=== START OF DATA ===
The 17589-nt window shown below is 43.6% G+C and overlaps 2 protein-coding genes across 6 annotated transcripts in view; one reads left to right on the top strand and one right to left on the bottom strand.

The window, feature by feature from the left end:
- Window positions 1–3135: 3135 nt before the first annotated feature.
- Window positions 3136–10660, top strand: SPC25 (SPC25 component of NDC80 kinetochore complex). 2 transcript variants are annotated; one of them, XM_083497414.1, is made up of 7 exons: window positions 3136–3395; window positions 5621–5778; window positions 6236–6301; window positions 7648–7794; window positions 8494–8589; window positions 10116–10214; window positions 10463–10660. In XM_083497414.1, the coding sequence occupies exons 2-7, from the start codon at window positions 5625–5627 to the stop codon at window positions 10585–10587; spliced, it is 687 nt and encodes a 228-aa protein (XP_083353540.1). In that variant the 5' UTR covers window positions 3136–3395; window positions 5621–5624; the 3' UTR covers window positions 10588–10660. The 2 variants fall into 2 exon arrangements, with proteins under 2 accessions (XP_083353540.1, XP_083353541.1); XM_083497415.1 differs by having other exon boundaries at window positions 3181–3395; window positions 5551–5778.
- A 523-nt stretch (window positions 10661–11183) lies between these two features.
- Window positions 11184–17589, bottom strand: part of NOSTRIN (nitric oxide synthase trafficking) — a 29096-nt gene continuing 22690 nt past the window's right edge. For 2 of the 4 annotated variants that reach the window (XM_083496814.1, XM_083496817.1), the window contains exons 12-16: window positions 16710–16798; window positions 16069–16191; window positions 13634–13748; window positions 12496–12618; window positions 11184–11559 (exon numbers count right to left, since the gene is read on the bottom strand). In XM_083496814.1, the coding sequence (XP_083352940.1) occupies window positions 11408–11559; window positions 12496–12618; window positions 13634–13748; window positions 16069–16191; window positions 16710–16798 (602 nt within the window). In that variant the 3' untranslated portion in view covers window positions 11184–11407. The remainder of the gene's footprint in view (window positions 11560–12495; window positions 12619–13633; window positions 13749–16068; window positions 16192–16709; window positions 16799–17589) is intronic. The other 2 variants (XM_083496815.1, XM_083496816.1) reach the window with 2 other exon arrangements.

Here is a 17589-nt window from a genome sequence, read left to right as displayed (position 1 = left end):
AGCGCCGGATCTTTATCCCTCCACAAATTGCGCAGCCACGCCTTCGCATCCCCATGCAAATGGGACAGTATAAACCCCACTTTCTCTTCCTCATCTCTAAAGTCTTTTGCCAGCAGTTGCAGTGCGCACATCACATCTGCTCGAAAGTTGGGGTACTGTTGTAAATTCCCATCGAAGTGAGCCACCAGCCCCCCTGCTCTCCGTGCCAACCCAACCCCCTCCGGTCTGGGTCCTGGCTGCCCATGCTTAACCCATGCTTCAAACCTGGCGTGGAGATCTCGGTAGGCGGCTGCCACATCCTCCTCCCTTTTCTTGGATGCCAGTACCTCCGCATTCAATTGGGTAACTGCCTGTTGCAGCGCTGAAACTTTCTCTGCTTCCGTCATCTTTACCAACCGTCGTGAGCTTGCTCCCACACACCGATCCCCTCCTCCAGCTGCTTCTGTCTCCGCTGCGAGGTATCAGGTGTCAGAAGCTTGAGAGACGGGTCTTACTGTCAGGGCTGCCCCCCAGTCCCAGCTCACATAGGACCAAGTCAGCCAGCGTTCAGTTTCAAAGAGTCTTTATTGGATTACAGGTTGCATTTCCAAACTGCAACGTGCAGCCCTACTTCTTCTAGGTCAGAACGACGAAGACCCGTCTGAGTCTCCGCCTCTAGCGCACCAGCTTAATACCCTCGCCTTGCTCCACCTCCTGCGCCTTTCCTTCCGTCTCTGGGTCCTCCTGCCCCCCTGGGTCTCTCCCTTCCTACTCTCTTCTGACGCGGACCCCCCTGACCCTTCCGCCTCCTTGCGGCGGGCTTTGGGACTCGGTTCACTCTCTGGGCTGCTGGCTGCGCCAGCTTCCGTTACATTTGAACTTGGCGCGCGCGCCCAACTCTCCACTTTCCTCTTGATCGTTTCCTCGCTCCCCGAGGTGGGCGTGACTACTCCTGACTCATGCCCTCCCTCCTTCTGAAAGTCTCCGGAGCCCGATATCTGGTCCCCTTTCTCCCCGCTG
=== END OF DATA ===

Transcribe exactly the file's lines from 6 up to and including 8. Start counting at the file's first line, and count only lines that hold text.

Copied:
- Window positions 11184–17589, bottom strand: part of NOSTRIN (nitric oxide synthase trafficking) — a 29096-nt gene continuing 22690 nt past the window's right edge. For 2 of the 4 annotated variants that reach the window (XM_083496814.1, XM_083496817.1), the window contains exons 12-16: window positions 16710–16798; window positions 16069–16191; window positions 13634–13748; window positions 12496–12618; window positions 11184–11559 (exon numbers count right to left, since the gene is read on the bottom strand). In XM_083496814.1, the coding sequence (XP_083352940.1) occupies window positions 11408–11559; window positions 12496–12618; window positions 13634–13748; window positions 16069–16191; window positions 16710–16798 (602 nt within the window). In that variant the 3' untranslated portion in view covers window positions 11184–11407. The remainder of the gene's footprint in view (window positions 11560–12495; window positions 12619–13633; window positions 13749–16068; window positions 16192–16709; window positions 16799–17589) is intronic. The other 2 variants (XM_083496815.1, XM_083496816.1) reach the window with 2 other exon arrangements.

Here is a 17589-nt window from a genome sequence, read left to right as displayed (position 1 = left end):
AGCGCCGGATCTTTATCCCTCCACAAATTGCGCAGCCACGCCTTCGCATCCCCATGCAAATGGGACAGTATAAACCCCACTTTCTCTTCCTCATCTCTAAAGTCTTTTGCCAGCAGTTGCAGTGCGCACATCACATCTGCTCGAAAGTTGGGGTACTGTTGTAAATTCCCATCGAAGTGAGCCACCAGCCCCCCTGCTCTCCGTGCCAACCCAACCCCCTCCGGTCTGGGTCCTGGCTGCCCATGCTTAACCCATGCTTCAAACCTGGCGTGGAGATCTCGGTAGGCGGCTGCCACATCCTCCTCCCTTTTCTTGGATGCCAGTACCTCCGCATTCAATTGGGTAACTGCCTGTTGCAGCGCTGAAACTTTCTCTGCTTCCGTCATCTTTACCAACCGTCGTGAGCTTGCTCCCACACACCGATCCCCTCCTCCAGCTGCTTCTGTCTCCGCTGCGAGGTATCAGGTGTCAGAAGCTTGAGAGACGGGTCTTACTGTCAGGGCTGCCCCCCAGTCCCAGCTCACATAGGACCAAGTCAGCCAGCGTTCAGTTTCAAAGAGTCTTTATTGGATTACAGGTTGCATTTCCAAACTGCAACGTGCAGCCCTACTTCTTCTAGGTCAGAACGACGAAGACCCGTCTGAGTCTCCGCCTCTAGCGCACCAGCTTAATACCCTCGCCTTGCTCCACCTCCTGCGCCTTTCCTTCCGTCTCTGGGTCCTCCTGCCCCCCTGGGTCTCTCCCTTCCTACTCTCTTCTGACGCGGACCCCCCTGACCCTTCCGCCTCCTTGCGGCGGGCTTTGGGACTCGGTTCACTCTCTGGGCTGCTGGCTGCGCCAGCTTCCGTTACATTTGAACTTGGCGCGCGCGCCCAACTCTCCACTTTCCTCTTGATCGTTTCCTCGCTCCCCGAGGTGGGCGTGACTACTCCTGACTCATGCCCTCCCTCCTTCTGAAAGTCTCCGGAGCCCGATATCTGGTCCCCTTTCTCCCCGCTG